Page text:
Stop threatening them, for you know that both of you have the same Master in heaven, and with him there is no partiality. Slaves may have been encouraged by Paul in the first Corinthian Epistle to seek or purchase their freedom whenever possible. I Corinthians KJV. Avery Robert Dulles said that "Jesus, though he repeatedly denounced sin as a kind of moral slavery, said not a word against slavery as a social institution", and believes that the writers of the New Testament did not oppose slavery either. Giles notes that these circumstances were used by pro-slavery apologists in the 19th century to suggest that Jesus approved of slavery.
It is clear from all the New Testament material that slavery was a basic part of the social and economic environment. Many of the early Christians were slaves. In several Pauline epistles , and the First Epistle of Peter , slaves are admonished to obey their masters, as to the Lord, and not to men. The basic principle was "you have the same Master in heaven, and with him there is no partiality.
Paul's Epistle to Philemon was an important text for both pro-slavery advocates and abolitionists. Paul entreats Philemon to regard Onesimus as a beloved brother in Christ. Seldom noted in the debate was the situation of Onesimus if he had not returned: an outlaw and a fugitive with limited options to support himself, and in constant fear of discovery and punishment.
Be that as it may, as T. David Curp observes, "Given that the Church received Philemon as inspired Scripture, Paul's ambiguity effectively blocked the early Fathers of the Church from denouncing slavery outright. Paul's instructions to slaves in the Epistle of Paul to Titus , as is the case in Ephesians, appear among a list of instructions for people in a range of life situations. The usefulness to the 19th century pro-slavery apologists of what Paul says here is obvious: "Tell slaves to be submissive to their masters and to give satisfaction in every respect; they are not to talk back, not to pilfer, but to show complete and perfect fidelity, so that in everything they may be an ornament to the doctrine of God our Savior.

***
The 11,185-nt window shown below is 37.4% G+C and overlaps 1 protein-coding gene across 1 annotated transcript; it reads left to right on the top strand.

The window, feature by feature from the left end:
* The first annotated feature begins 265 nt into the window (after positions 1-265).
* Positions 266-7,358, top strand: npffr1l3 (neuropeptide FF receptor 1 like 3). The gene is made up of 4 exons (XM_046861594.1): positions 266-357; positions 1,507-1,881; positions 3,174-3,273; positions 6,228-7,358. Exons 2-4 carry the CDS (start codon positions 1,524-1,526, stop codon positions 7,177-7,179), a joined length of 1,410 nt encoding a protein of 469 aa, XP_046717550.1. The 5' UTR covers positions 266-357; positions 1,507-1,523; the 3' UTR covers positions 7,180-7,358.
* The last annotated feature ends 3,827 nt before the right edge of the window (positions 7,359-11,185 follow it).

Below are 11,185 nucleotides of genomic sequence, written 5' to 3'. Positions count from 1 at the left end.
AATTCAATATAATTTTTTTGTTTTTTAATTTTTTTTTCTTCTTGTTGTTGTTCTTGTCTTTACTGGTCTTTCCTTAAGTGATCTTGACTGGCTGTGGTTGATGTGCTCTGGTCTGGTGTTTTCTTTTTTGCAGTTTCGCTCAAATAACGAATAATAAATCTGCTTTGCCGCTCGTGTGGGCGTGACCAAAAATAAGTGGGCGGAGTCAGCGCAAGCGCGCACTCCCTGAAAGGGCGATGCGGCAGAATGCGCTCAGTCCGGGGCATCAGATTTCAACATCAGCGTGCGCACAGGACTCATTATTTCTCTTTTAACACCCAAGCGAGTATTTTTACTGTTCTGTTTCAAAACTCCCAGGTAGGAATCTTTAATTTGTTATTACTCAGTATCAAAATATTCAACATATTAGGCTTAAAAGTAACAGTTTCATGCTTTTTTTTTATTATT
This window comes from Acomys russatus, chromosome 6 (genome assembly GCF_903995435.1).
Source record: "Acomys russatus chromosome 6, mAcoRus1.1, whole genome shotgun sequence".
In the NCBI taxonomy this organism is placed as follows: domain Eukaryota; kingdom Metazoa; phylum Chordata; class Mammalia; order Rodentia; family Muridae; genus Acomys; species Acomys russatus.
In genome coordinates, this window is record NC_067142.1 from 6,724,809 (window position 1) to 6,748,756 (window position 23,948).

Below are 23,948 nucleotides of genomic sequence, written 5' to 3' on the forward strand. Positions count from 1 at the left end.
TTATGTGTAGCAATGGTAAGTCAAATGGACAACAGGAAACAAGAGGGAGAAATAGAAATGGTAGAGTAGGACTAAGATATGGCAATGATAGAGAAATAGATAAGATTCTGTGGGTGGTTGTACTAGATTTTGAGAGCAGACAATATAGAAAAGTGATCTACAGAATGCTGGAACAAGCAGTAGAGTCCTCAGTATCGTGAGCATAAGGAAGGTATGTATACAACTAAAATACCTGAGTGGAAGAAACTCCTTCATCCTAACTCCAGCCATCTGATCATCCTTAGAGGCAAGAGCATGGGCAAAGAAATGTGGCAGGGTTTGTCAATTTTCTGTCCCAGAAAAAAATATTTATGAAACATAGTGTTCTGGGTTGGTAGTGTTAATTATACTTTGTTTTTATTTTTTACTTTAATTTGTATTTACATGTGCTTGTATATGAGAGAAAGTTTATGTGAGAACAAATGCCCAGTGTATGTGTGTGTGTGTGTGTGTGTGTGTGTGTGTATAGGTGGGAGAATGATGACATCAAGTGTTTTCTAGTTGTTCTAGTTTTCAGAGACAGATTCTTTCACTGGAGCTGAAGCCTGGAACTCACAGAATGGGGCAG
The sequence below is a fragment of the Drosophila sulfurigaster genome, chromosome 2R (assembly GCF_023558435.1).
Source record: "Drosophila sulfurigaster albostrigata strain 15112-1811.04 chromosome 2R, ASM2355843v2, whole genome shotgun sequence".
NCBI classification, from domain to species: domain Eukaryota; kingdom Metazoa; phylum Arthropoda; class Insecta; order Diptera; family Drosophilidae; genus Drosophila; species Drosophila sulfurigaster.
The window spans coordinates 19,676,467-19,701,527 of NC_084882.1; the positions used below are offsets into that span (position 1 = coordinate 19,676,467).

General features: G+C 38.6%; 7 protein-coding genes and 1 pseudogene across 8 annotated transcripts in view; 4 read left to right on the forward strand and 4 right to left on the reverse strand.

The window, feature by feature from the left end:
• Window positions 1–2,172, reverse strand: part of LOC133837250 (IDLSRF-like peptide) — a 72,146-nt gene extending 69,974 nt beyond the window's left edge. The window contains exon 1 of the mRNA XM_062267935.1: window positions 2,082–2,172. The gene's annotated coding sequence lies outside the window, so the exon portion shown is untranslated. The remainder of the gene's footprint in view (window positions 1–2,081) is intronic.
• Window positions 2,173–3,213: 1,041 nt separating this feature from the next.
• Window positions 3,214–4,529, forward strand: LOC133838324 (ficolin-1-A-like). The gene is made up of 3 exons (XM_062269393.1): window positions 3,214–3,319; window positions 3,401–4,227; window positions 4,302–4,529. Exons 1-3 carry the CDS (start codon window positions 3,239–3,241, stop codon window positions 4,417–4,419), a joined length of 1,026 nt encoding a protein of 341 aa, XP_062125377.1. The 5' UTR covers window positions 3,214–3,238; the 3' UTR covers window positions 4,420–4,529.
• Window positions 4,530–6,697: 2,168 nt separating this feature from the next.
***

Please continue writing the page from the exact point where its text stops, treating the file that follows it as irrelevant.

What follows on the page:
Paul advises that "each man must remain in that condition in which he was called. Do not be concerned about it. But if you are able to gain your freedom, avail yourself of the opportunity. The First Epistle to Timothy —in some translations  —reveals a disdain for the slave trade, proclaiming it to be contrary to sound doctrine. Slavery was the bedrock of the Roman and world economy. Some estimate that the slave population in the 1st century constituted approximately one third of the total population.
Most slaves were employed in domestic service in households and likely had an easier life than slaves working the land, or in mines or on ships. Early Christian thought exhibited some signs of kindness towards slaves. Christianity recognised marriage of sorts among slaves,  freeing slaves was regarded as an act of charity,  and when slaves were buried in Christian cemeteries, the grave seldom included any indication that the person buried had been a slave. John Chrysostom c.
Though the Pentateuch gave protection to fugitive slaves,  the Roman church often condemned with anathema slaves who fled from their masters, and refused them Eucharistic communion. Since the Middle Ages, the Christian understanding of slavery has seen significant internal conflict and endured dramatic change.